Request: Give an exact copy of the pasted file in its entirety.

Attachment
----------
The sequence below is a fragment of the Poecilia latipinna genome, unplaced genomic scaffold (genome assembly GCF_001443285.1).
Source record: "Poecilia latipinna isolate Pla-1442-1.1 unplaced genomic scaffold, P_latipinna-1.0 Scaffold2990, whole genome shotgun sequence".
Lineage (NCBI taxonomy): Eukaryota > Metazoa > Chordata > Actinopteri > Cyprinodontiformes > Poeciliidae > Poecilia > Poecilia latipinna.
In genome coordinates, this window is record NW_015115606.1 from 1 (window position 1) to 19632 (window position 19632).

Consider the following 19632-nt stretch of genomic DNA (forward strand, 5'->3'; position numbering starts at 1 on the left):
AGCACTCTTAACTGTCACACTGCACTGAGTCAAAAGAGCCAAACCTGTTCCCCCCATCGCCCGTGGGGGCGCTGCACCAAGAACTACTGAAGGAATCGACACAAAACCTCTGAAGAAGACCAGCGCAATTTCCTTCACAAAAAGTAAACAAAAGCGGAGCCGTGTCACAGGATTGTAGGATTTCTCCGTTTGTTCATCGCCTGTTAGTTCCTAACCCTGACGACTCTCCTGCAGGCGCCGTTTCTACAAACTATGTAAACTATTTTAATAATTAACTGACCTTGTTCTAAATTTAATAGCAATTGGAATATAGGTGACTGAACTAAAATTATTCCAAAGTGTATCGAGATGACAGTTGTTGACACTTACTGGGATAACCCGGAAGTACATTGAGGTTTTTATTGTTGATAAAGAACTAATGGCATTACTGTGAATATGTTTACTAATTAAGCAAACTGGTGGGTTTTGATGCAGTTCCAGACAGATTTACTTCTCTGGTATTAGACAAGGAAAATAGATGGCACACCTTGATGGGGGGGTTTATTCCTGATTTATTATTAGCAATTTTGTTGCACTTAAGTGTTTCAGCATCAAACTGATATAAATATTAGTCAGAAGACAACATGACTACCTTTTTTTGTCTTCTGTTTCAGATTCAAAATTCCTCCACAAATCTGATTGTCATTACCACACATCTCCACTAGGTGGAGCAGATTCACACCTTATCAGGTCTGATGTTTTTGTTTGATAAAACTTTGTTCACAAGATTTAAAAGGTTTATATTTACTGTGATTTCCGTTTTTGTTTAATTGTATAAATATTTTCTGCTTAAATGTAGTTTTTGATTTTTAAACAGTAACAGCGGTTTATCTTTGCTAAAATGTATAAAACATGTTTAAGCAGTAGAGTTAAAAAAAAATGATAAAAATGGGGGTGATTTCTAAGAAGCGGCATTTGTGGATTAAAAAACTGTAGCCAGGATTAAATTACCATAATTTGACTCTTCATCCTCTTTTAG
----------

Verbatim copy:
The sequence below is a fragment of the Poecilia latipinna genome, unplaced genomic scaffold (genome assembly GCF_001443285.1).
Source record: "Poecilia latipinna isolate Pla-1442-1.1 unplaced genomic scaffold, P_latipinna-1.0 Scaffold2990, whole genome shotgun sequence".
Lineage (NCBI taxonomy): Eukaryota > Metazoa > Chordata > Actinopteri > Cyprinodontiformes > Poeciliidae > Poecilia > Poecilia latipinna.
In genome coordinates, this window is record NW_015115606.1 from 1 (window position 1) to 19632 (window position 19632).

Consider the following 19632-nt stretch of genomic DNA (forward strand, 5'->3'; position numbering starts at 1 on the left):
AGCACTCTTAACTGTCACACTGCACTGAGTCAAAAGAGCCAAACCTGTTCCCCCCATCGCCCGTGGGGGCGCTGCACCAAGAACTACTGAAGGAATCGACACAAAACCTCTGAAGAAGACCAGCGCAATTTCCTTCACAAAAAGTAAACAAAAGCGGAGCCGTGTCACAGGATTGTAGGATTTCTCCGTTTGTTCATCGCCTGTTAGTTCCTAACCCTGACGACTCTCCTGCAGGCGCCGTTTCTACAAACTATGTAAACTATTTTAATAATTAACTGACCTTGTTCTAAATTTAATAGCAATTGGAATATAGGTGACTGAACTAAAATTATTCCAAAGTGTATCGAGATGACAGTTGTTGACACTTACTGGGATAACCCGGAAGTACATTGAGGTTTTTATTGTTGATAAAGAACTAATGGCATTACTGTGAATATGTTTACTAATTAAGCAAACTGGTGGGTTTTGATGCAGTTCCAGACAGATTTACTTCTCTGGTATTAGACAAGGAAAATAGATGGCACACCTTGATGGGGGGGTTTATTCCTGATTTATTATTAGCAATTTTGTTGCACTTAAGTGTTTCAGCATCAAACTGATATAAATATTAGTCAGAAGACAACATGACTACCTTTTTTTGTCTTCTGTTTCAGATTCAAAATTCCTCCACAAATCTGATTGTCATTACCACACATCTCCACTAGGTGGAGCAGATTCACACCTTATCAGGTCTGATGTTTTTGTTTGATAAAACTTTGTTCACAAGATTTAAAAGGTTTATATTTACTGTGATTTCCGTTTTTGTTTAATTGTATAAATATTTTCTGCTTAAATGTAGTTTTTGATTTTTAAACAGTAACAGCGGTTTATCTTTGCTAAAATGTATAAAACATGTTTAAGCAGTAGAGTTAAAAAAAAATGATAAAAATGGGGGTGATTTCTAAGAAGCGGCATTTGTGGATTAAAAAACTGTAGCCAGGATTAAATTACCATAATTTGACTCTTCATCCTCTTTTAG